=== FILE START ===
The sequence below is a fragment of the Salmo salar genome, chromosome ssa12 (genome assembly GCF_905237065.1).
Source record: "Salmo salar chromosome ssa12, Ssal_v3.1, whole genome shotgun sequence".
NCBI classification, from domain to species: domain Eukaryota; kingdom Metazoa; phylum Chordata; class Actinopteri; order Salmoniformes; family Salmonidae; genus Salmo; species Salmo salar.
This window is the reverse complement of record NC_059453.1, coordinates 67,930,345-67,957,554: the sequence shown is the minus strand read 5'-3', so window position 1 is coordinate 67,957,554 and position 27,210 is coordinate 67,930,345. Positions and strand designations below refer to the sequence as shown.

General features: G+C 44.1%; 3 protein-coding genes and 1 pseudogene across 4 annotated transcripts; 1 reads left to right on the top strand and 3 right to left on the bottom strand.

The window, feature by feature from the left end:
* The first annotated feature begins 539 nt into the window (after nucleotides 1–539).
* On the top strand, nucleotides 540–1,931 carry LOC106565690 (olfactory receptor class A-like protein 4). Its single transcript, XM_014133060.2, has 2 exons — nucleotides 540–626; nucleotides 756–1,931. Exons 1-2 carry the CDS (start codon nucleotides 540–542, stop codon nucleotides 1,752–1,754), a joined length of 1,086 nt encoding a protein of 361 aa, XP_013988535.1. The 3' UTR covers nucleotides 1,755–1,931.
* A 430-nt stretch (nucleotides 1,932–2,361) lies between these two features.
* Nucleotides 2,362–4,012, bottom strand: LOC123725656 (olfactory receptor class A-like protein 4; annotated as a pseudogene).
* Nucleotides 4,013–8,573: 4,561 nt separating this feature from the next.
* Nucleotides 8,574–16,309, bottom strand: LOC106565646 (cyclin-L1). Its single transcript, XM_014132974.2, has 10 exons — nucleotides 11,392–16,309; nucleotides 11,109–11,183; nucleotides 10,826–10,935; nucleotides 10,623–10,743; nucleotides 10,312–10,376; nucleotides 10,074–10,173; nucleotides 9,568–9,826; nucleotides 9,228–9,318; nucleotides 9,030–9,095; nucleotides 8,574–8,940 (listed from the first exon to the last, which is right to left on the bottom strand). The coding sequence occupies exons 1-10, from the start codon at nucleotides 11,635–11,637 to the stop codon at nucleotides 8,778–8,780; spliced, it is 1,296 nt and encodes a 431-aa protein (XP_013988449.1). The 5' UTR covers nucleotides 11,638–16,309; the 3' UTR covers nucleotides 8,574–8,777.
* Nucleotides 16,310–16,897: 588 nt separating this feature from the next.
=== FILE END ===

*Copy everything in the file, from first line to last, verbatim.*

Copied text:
The sequence below is a fragment of the Salmo salar genome, chromosome ssa12 (genome assembly GCF_905237065.1).
Source record: "Salmo salar chromosome ssa12, Ssal_v3.1, whole genome shotgun sequence".
NCBI classification, from domain to species: domain Eukaryota; kingdom Metazoa; phylum Chordata; class Actinopteri; order Salmoniformes; family Salmonidae; genus Salmo; species Salmo salar.
This window is the reverse complement of record NC_059453.1, coordinates 67,930,345-67,957,554: the sequence shown is the minus strand read 5'-3', so window position 1 is coordinate 67,957,554 and position 27,210 is coordinate 67,930,345. Positions and strand designations below refer to the sequence as shown.

General features: G+C 44.1%; 3 protein-coding genes and 1 pseudogene across 4 annotated transcripts; 1 reads left to right on the top strand and 3 right to left on the bottom strand.

The window, feature by feature from the left end:
* The first annotated feature begins 539 nt into the window (after nucleotides 1–539).
* On the top strand, nucleotides 540–1,931 carry LOC106565690 (olfactory receptor class A-like protein 4). Its single transcript, XM_014133060.2, has 2 exons — nucleotides 540–626; nucleotides 756–1,931. Exons 1-2 carry the CDS (start codon nucleotides 540–542, stop codon nucleotides 1,752–1,754), a joined length of 1,086 nt encoding a protein of 361 aa, XP_013988535.1. The 3' UTR covers nucleotides 1,755–1,931.
* A 430-nt stretch (nucleotides 1,932–2,361) lies between these two features.
* Nucleotides 2,362–4,012, bottom strand: LOC123725656 (olfactory receptor class A-like protein 4; annotated as a pseudogene).
* Nucleotides 4,013–8,573: 4,561 nt separating this feature from the next.
* Nucleotides 8,574–16,309, bottom strand: LOC106565646 (cyclin-L1). Its single transcript, XM_014132974.2, has 10 exons — nucleotides 11,392–16,309; nucleotides 11,109–11,183; nucleotides 10,826–10,935; nucleotides 10,623–10,743; nucleotides 10,312–10,376; nucleotides 10,074–10,173; nucleotides 9,568–9,826; nucleotides 9,228–9,318; nucleotides 9,030–9,095; nucleotides 8,574–8,940 (listed from the first exon to the last, which is right to left on the bottom strand). The coding sequence occupies exons 1-10, from the start codon at nucleotides 11,635–11,637 to the stop codon at nucleotides 8,778–8,780; spliced, it is 1,296 nt and encodes a 431-aa protein (XP_013988449.1). The 5' UTR covers nucleotides 11,638–16,309; the 3' UTR covers nucleotides 8,574–8,777.
* Nucleotides 16,310–16,897: 588 nt separating this feature from the next.